But sometimes we do feel the compulsion to speak, even of those things which at first we just couldn’t.   And by the time 2 Peter was written, the transfiguration experiences which Peter couldn’t speak of at the time were the subject of the exhortations of his second letter – a letter written to “those who through the righteousness of our God and Saviour Jesus Christ have received a faith as precious as ours”, as the opening lines say.

And at the risk of simplifying, there’s just two things he wants to bring home in recalling what he saw that day.   The first is simply this: it’s all true. It’s not a “cleverly devised story”. He was there, he saw it, he heard the voice – and he yet lives to tell the tale.  And the second is what it’s all about: “This is my Son, whom I love”.  And as Luke’s account says: “Listen to him”.

The experience of the Transfiguration was clearly dramatic, but for those there, Peter, James and John, hard to take in, impossible to understand.   When they came down from the mountain Luke tells us how they were all immediately confronted with a horrific case of a parent with a deeply troubled child that they couldn’t do anything about.  After dealing with it, Jesus told them things about the Son of Man being given into the hands of sinners, which they equally didn’t understand.   It was only later on, after the experience of crucifixion followed by resurrection that it began to make sense to them.  It also started to make better sense of things in their existing scriptures – the prophecies in Daniel as one example, of ‘one like a son of man coming on the clouds.   And so they began, haltingly, to speak of it all.  It’s true.  It matters.  Listen to God’s Son.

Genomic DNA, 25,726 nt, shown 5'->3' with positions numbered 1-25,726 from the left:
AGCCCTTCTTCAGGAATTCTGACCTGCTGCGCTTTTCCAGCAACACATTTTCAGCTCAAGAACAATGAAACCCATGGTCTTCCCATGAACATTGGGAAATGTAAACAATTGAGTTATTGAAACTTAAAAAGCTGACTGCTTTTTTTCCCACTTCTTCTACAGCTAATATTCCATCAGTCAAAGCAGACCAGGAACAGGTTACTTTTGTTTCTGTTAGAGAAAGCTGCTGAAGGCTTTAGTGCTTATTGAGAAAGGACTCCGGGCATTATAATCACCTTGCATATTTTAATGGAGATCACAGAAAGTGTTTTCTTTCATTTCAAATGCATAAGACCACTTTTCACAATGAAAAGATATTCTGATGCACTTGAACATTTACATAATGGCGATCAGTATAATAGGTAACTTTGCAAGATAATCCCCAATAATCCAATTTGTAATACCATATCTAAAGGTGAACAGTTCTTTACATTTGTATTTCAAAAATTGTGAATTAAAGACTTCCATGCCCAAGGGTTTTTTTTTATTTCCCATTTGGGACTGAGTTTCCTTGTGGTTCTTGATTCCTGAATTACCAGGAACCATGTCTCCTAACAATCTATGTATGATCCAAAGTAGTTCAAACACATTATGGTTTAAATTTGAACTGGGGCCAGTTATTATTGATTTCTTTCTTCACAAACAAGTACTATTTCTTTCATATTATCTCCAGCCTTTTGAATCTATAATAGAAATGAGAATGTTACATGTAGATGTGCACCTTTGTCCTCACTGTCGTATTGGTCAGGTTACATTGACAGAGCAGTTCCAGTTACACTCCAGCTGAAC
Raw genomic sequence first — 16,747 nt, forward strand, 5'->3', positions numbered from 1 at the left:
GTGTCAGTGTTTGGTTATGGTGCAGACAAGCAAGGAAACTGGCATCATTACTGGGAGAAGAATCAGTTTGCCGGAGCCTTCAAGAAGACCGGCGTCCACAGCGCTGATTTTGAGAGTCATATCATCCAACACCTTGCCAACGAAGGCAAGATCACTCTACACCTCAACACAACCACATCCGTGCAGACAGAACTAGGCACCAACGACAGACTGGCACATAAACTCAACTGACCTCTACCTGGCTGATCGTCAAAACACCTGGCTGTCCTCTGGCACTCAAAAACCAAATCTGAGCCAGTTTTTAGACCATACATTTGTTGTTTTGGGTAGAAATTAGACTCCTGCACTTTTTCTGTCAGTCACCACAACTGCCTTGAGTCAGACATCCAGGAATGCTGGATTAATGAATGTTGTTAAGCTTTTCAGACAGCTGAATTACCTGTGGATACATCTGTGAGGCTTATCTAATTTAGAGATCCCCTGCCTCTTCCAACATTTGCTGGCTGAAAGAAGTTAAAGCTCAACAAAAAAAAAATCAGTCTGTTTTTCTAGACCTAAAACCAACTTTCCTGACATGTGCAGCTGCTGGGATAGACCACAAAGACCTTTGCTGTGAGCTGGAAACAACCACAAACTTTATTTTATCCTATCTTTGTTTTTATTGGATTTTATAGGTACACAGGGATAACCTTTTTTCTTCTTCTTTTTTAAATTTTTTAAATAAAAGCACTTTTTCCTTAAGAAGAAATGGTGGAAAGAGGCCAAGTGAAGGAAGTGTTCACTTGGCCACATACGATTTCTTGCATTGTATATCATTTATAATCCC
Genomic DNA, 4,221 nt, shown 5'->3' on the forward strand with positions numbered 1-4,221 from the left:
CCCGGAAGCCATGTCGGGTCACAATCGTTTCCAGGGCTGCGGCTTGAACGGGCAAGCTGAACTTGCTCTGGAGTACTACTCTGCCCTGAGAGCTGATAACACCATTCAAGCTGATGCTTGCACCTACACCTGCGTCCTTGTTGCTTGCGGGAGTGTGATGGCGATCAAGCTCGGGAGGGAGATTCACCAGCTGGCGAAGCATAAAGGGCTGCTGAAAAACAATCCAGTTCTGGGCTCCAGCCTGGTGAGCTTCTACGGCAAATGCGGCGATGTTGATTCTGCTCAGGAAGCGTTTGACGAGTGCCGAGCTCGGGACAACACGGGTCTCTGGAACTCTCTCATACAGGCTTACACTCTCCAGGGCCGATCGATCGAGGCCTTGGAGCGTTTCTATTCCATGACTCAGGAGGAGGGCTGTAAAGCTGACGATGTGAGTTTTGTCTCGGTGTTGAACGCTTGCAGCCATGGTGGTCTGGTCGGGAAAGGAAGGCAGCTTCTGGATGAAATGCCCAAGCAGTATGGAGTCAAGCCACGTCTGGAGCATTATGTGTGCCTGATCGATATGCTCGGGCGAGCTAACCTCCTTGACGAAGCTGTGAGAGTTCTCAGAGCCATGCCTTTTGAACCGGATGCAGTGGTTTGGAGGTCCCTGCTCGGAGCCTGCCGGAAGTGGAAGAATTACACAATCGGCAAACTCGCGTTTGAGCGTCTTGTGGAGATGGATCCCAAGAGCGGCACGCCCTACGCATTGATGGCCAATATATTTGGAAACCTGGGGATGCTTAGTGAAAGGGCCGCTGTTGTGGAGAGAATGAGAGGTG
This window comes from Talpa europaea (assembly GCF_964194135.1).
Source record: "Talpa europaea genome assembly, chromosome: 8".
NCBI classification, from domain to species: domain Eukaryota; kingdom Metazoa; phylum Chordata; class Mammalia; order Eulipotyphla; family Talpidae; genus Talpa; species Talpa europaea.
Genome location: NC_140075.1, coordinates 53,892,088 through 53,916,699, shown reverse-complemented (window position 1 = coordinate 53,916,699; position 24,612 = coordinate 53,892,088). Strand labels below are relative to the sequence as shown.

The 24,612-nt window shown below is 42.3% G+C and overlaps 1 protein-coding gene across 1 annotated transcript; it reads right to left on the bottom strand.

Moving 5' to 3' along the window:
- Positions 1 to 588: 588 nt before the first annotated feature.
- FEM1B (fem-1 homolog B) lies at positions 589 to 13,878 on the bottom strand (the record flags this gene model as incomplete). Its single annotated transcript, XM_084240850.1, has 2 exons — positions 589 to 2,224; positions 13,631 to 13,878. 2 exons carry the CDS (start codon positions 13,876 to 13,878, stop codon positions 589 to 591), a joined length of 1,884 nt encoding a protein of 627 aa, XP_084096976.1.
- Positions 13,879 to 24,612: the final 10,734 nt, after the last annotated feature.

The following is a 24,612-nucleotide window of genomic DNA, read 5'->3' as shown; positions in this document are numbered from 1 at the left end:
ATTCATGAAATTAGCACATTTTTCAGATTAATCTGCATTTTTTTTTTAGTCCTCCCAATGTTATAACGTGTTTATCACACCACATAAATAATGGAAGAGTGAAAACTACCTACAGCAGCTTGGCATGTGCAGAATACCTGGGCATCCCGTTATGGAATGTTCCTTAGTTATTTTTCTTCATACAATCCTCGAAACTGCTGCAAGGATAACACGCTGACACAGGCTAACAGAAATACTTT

I began with the horrors of Passchendaele, remembered at its centenary this week.  My grandfather, born in 1879, drove ambulances on the Somme in the Great War, and returned to wed my grandmother, and give birth to three children, the youngest of whom, my mother, still lives at 96.  Like so many of his generation, he never spoke of it to her, and she had no tales to pass on to me and my brothers, nor we to our children and grandchildren after us. It was, literally, too unspeakable.  Whereof we cannot speak, we must be silent. But it was real.  It happened.

Our faith is something equally real.  It is based on things that happened.  And here and now it happens.  In life’s glorious moments, in its terrible moments, and in the ordinariness of everyday life in between.    Speaking of it is necessary – but also difficult.  We should do it carefully – but we should be ready to do it. It is the Peter of the Second Letter that I’m wanting to be like, rather than the Peter who stumbled down the mountain without any words to say.   But both of them are disciples of Jesus.   And like both of them, I know that, whatever I do or don’t say; however eloquent or inarticulate I may be, he is the one I should listen to, God’s beloved Son.   He has the words that lead to eternal life.   And you should listen to him too.